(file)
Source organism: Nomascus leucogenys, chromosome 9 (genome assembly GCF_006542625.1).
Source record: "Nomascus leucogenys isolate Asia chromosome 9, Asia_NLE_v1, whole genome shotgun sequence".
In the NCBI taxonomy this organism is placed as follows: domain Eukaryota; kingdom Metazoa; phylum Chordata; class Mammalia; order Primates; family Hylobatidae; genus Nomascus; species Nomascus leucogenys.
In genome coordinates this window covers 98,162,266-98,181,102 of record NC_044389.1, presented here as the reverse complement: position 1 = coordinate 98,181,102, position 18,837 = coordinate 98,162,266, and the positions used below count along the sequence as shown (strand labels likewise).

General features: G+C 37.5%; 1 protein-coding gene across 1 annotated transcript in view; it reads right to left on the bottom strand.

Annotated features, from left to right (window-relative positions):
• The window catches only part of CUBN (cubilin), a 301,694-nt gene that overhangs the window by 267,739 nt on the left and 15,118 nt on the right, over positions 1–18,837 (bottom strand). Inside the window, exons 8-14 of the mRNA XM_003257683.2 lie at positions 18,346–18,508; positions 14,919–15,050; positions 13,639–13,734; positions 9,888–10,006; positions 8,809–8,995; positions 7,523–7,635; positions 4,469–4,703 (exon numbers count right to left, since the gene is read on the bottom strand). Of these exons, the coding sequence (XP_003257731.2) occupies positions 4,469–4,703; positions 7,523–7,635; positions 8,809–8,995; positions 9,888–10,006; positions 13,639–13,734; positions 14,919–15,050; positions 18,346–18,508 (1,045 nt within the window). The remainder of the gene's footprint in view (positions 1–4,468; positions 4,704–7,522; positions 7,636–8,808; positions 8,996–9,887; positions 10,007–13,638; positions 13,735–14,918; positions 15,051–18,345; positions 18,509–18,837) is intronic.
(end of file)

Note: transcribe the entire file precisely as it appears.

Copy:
Source organism: Nomascus leucogenys, chromosome 9 (genome assembly GCF_006542625.1).
Source record: "Nomascus leucogenys isolate Asia chromosome 9, Asia_NLE_v1, whole genome shotgun sequence".
In the NCBI taxonomy this organism is placed as follows: domain Eukaryota; kingdom Metazoa; phylum Chordata; class Mammalia; order Primates; family Hylobatidae; genus Nomascus; species Nomascus leucogenys.
In genome coordinates this window covers 98,162,266-98,181,102 of record NC_044389.1, presented here as the reverse complement: position 1 = coordinate 98,181,102, position 18,837 = coordinate 98,162,266, and the positions used below count along the sequence as shown (strand labels likewise).

General features: G+C 37.5%; 1 protein-coding gene across 1 annotated transcript in view; it reads right to left on the bottom strand.

Annotated features, from left to right (window-relative positions):
• The window catches only part of CUBN (cubilin), a 301,694-nt gene that overhangs the window by 267,739 nt on the left and 15,118 nt on the right, over positions 1–18,837 (bottom strand). Inside the window, exons 8-14 of the mRNA XM_003257683.2 lie at positions 18,346–18,508; positions 14,919–15,050; positions 13,639–13,734; positions 9,888–10,006; positions 8,809–8,995; positions 7,523–7,635; positions 4,469–4,703 (exon numbers count right to left, since the gene is read on the bottom strand). Of these exons, the coding sequence (XP_003257731.2) occupies positions 4,469–4,703; positions 7,523–7,635; positions 8,809–8,995; positions 9,888–10,006; positions 13,639–13,734; positions 14,919–15,050; positions 18,346–18,508 (1,045 nt within the window). The remainder of the gene's footprint in view (positions 1–4,468; positions 4,704–7,522; positions 7,636–8,808; positions 8,996–9,887; positions 10,007–13,638; positions 13,735–14,918; positions 15,051–18,345; positions 18,509–18,837) is intronic.